What makes you a Difference Maker?
It’s hard to write about what makes me a Difference Maker. What I do on campus and in the community is not meant to highlight me, it’s meant to improve the lives of others around me. In order to answer this question, I had to ask my friends and those who have worked with me on what makes me a Difference Maker. I am committed to giving everything I work on my all. I give 110% whenever I can. I can recognize what is and isn’t working and I can improve upon it, no matter what it is. I am able to do that in all aspects of my life. I am constantly setting new goals for myself, setting new standards that are higher than the last, but I am also kind to myself and those around me when plans may not work out the way they were initially planned to. Despite everything that I manage in my life, I am a strong leader who can inspire others in working toward a common goal while staying true to myself. But I am also a compassionate leader. I work with others so that they can create the projects they want to create while also helping them become the person they want to become. My words are not the words that matter the most in the conversation, but I use them to help inspire others to speak.
Tell us about your leadership experience.
My leadership experience started in elementary school when I served as a peer mediator and was a member of Link Crew, with the goal of the program to welcome students who came from our lower elementary campus to the upper elementary campus. In high school, I was a tutor through my school’s Success Strategies Program. I also was vice president of my National Honor Society and served as president of my school’s Key Club. Around 2016, I volunteered to help in the planning of ConFusion, the longest-running science fiction convention in Southeast Michigan, where I was in charge of planning the events for my peers to enjoy during the course of the weekend. For several years I continued to plan the teen track at ConFusion but over the course of the last few years, I have pivoted to running program operations for the convention the weekend. Around 2017, I also became involved with the planning of Penguicon, a non-profit, volunteer-run, open-source convention also located in Southeast Michigan. Since 2018 I have been the head of volunteers, working to coordinate all volunteers over the course of the weekend and solving any problems as they may arise. I am currently the youngest sitting convention committee member.
What is your dream career or goal?
My long-term life goal is to be happy, to be truly content in the life I build for myself. My career goal is to develop an alternative to organ transplants that is sustainable, affordable, and accessible. After my father received his kidney transplant in 2015, I started learning more about what it means to get an organ transplant, the costs associated with it, and how it completely changes the way you live. During the pandemic, we have seen an increase in the need for organ transplants as caused by the side effects and lasting effects of the COVID-19 virus. The way my dad had to change his habits wouldn’t be sustainable or affordable to a family living on a fixed income. And the necessary medications and rules he has to follow in order to avoid getting sick may not be achievable in an area without clean running water, like Flint, Michigan. My goal is to make it so that families no longer have to sit at the phone waiting for a call that they found a match, a call that may never come. I want to give people options, hope, and a future.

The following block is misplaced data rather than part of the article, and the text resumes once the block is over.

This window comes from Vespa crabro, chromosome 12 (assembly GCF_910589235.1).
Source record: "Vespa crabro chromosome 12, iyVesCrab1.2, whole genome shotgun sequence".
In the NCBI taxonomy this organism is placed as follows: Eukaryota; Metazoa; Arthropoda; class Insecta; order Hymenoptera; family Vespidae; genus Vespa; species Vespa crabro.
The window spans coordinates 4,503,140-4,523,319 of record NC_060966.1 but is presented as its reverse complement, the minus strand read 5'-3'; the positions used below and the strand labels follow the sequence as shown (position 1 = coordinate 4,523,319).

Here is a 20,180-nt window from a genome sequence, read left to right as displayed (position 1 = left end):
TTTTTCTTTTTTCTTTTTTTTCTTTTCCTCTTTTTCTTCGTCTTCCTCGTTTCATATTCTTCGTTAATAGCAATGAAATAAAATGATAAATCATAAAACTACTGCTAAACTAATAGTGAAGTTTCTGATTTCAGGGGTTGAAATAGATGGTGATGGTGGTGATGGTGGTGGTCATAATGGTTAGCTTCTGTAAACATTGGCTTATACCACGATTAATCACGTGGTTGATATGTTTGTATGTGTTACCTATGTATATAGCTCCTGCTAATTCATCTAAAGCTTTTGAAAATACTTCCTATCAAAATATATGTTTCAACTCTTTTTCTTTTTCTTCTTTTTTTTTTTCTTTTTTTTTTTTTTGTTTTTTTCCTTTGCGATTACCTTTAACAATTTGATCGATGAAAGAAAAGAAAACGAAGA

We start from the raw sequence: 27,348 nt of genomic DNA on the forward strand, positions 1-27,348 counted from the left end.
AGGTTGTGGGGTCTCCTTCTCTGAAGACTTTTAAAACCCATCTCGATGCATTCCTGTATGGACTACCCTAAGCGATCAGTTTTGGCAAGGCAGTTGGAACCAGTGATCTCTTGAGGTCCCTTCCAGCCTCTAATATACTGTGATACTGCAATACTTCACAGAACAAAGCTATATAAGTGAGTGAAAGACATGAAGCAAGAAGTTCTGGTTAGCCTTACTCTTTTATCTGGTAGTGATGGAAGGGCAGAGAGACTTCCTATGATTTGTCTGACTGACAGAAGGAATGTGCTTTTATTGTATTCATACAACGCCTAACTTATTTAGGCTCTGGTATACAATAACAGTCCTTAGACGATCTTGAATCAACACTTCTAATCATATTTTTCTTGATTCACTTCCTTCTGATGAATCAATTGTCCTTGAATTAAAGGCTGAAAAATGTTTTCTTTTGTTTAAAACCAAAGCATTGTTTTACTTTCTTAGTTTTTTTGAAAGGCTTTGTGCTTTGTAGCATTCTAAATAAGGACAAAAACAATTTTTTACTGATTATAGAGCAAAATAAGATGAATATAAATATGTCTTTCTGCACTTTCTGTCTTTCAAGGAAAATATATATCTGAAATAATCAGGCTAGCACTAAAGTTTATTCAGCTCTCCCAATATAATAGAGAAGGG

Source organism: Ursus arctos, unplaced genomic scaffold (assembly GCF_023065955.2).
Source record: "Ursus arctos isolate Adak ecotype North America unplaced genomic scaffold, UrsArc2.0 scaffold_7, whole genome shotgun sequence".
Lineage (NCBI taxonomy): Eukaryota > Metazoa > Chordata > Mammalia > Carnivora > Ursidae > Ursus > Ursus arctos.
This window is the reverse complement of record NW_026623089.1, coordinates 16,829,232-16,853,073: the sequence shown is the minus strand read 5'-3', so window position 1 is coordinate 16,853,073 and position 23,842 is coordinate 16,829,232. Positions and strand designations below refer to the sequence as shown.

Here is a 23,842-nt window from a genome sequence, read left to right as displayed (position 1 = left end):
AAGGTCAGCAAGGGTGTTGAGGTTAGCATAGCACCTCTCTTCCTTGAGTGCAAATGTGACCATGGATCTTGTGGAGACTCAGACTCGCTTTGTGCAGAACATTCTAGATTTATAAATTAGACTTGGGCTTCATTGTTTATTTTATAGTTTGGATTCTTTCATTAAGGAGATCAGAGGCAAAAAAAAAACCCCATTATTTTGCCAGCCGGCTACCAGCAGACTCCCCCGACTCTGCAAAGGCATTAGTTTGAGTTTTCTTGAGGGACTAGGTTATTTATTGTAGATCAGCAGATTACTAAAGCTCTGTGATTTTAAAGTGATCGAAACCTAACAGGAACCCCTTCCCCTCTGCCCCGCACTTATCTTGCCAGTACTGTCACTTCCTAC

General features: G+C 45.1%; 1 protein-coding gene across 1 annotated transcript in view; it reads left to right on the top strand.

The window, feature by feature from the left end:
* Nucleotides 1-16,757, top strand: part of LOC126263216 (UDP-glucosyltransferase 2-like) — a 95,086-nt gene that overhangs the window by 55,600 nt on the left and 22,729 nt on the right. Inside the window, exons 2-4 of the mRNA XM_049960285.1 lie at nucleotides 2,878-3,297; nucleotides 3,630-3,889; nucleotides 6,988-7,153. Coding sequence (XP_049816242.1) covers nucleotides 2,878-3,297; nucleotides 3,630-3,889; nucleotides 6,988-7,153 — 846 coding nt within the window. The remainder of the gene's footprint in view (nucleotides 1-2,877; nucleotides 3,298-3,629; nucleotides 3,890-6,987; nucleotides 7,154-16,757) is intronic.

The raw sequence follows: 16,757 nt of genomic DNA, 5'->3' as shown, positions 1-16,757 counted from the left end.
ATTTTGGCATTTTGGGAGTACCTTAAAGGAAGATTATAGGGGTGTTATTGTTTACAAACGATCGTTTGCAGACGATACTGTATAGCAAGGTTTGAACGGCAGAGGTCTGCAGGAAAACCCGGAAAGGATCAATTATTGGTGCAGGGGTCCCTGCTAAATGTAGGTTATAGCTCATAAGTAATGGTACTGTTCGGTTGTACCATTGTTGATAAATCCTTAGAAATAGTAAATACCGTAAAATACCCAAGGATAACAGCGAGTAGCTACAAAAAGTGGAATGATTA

What is your most defining moment?
After high school, I wanted to make sure that no matter what I was doing in college, I was staying true to myself and to my goals. One of my favorite moments that helped get me to my defining moment, was the W.O.W. 2018 trip. That trip opened up my eyes to the possibilities of what I could do during my time at UM-Dearborn, and all I had to do was put one foot in front of the other and not be afraid. In February of 2019, I applied to be an Orientation Leader and went through all of the training necessary, giving small tours around campus, and getting excited to actually start orientations. June 5th, 2019 was the first Freshman Orientation of the season, almost exactly one year later from when I went to my own Freshman Orientation. I was excited, a little too hyped up on energy drinks, and nervous. It was the first time that I would be leading freshmen around campus, and I was concerned that I wasn’t ready and that I wasn’t going to live up to the standards that I set for myself. Then it started raining just before the students were set to arrive. I was picked to welcome students to the building and to direct them inside and how could I do that in the rain? Well, it turns out, it was really easy. And it only really rained up until the program actually started in the IAVS building. I welcomed the rain because it showed me that no matter how much I plan and prepare, life may have other plans, that I have to remember that I am not only more than capable of pivoting and finding a solution but that I should also let myself enjoy dancing in the rain and putting a smile on the student’s faces. I thought I was nervous, but I realized that I had trained and prepared for that moment. I was chosen for a reason. These students were walking into unfamiliar territory and the least I could do was sing a song in the rain and welcome them to campus.